Washington Law Review
The Undoing of Mandatory Free Exercise Accommodation—Employment Division, Department of Human Resources v. Smith, 110 S. Ct. 1595 (1990)
The United States Supreme Court has struggled to find a fair and consistent approach to cases in which an individual's religious practice conflicts with a generally applicable law. Prior to Employment Division, Department of Human Resources v. Smith, the Court used a balancing approach to determine whether the state's interests in denying an exemption to a criminal law justified the burden that the law placed on an individual's religious practice. After Smith, the state must show only that the law is generally applicable and does not directly target a religious practice. This new approach underprotects religious conduct because it provides no guarantee against unnecessary infringements on religious freedom. By following certain objective guidelines, such as framing the state's interests narrowly and making an inquiry into the burden on the claimant, courts can apply the balancing approach in a fair and consistent manner, thus providing substantial protection for religious conduct.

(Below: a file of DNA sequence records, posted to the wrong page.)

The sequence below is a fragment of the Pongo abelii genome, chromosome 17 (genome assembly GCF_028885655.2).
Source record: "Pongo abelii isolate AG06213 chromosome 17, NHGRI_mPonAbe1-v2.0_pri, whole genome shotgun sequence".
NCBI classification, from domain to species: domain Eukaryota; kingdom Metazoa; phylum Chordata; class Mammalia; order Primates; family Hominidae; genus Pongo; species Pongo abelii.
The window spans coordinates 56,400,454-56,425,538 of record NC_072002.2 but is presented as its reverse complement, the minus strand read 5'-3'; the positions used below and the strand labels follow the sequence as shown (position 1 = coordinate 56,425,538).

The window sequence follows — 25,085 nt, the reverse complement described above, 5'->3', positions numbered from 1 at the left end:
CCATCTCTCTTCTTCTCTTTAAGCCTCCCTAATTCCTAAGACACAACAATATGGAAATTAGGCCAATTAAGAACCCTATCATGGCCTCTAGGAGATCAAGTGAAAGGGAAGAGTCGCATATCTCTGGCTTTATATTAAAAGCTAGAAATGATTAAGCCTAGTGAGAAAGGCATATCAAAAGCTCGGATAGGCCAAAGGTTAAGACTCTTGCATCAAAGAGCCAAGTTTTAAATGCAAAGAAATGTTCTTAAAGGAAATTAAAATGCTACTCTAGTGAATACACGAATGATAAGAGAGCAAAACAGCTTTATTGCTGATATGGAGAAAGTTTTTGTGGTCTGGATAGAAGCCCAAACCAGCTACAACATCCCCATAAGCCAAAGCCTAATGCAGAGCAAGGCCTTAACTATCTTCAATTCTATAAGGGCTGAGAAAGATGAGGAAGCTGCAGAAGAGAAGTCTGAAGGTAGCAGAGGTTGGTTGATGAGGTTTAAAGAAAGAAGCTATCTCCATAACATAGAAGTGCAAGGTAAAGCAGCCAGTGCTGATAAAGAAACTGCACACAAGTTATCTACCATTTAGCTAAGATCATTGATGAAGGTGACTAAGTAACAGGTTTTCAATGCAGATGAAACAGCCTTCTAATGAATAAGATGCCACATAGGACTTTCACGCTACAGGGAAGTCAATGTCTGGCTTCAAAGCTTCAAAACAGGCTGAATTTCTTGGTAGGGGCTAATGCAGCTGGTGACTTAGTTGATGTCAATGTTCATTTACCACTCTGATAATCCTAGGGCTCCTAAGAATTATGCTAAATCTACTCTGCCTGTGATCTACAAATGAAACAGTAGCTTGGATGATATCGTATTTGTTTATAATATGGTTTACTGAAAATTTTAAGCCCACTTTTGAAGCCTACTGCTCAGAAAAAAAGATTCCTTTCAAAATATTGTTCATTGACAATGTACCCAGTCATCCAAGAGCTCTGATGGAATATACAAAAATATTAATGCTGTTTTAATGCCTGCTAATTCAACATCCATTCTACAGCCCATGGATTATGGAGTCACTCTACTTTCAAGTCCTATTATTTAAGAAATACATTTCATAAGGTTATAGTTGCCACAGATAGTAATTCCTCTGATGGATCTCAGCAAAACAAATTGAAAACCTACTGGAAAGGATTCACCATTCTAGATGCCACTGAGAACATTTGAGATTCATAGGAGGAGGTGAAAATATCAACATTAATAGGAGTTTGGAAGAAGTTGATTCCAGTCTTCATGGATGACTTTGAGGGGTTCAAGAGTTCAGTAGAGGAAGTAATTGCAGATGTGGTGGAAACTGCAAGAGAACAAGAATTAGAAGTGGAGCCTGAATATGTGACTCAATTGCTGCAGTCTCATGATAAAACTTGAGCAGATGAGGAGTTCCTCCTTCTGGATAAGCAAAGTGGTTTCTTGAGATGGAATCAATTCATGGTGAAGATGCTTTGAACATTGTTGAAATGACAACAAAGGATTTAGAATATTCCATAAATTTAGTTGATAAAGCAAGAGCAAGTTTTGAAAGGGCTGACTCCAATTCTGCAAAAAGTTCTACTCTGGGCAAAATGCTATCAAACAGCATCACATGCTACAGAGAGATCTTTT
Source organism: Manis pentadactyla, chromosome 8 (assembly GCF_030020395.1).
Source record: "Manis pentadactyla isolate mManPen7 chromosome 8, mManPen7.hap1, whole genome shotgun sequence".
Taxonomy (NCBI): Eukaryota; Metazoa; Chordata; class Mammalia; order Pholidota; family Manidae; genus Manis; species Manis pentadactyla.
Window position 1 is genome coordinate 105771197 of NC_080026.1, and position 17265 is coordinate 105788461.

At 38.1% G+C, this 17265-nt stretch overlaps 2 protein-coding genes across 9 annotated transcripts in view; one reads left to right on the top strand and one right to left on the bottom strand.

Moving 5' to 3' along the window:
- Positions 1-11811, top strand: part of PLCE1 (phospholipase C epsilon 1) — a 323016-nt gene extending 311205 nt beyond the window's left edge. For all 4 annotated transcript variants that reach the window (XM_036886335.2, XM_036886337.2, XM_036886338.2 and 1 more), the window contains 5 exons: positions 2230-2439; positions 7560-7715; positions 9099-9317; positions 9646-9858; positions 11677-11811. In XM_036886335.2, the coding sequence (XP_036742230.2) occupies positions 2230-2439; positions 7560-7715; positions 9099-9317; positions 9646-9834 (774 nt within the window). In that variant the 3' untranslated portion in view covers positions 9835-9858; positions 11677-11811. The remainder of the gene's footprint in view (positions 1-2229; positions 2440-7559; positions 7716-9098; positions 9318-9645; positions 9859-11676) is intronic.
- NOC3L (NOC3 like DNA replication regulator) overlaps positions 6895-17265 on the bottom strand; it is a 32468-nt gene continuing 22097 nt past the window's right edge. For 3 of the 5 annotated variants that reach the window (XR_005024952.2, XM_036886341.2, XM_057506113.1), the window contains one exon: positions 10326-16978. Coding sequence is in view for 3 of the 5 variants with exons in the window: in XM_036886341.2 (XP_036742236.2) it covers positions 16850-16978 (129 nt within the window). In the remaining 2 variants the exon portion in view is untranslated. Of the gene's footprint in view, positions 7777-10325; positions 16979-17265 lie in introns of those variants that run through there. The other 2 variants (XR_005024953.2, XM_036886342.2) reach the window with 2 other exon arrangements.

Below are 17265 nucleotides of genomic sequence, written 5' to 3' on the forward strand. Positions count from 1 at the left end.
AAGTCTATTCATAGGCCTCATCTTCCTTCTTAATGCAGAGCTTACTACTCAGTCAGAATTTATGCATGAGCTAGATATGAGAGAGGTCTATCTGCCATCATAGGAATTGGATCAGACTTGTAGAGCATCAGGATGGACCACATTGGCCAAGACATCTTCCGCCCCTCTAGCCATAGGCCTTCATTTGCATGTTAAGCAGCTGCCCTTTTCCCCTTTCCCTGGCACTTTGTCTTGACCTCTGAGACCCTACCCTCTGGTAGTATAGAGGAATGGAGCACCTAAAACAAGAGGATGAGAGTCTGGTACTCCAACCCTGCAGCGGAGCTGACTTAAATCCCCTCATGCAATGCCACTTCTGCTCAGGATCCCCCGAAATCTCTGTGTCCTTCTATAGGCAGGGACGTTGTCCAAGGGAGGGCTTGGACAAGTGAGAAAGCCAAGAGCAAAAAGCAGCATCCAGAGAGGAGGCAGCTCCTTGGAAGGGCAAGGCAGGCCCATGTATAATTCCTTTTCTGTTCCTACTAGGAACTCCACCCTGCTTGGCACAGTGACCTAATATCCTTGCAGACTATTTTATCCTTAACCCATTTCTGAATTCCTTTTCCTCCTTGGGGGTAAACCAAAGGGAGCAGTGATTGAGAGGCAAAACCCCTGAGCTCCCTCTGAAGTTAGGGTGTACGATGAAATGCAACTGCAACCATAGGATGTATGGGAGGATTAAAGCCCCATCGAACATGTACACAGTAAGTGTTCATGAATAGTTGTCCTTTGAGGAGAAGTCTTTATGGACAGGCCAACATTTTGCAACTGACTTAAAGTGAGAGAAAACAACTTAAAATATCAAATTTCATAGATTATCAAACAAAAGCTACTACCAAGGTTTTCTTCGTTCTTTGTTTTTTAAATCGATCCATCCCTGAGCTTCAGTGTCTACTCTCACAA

Danielle A. Hess,
The Undoing of Mandatory Free Exercise Accommodation—Employment Division, Department of Human Resources v. Smith, 110 S. Ct. 1595 (1990),
66 Wash. L. Rev.
Available at: https://digitalcommons.law.uw.edu/wlr/vol66/iss2/7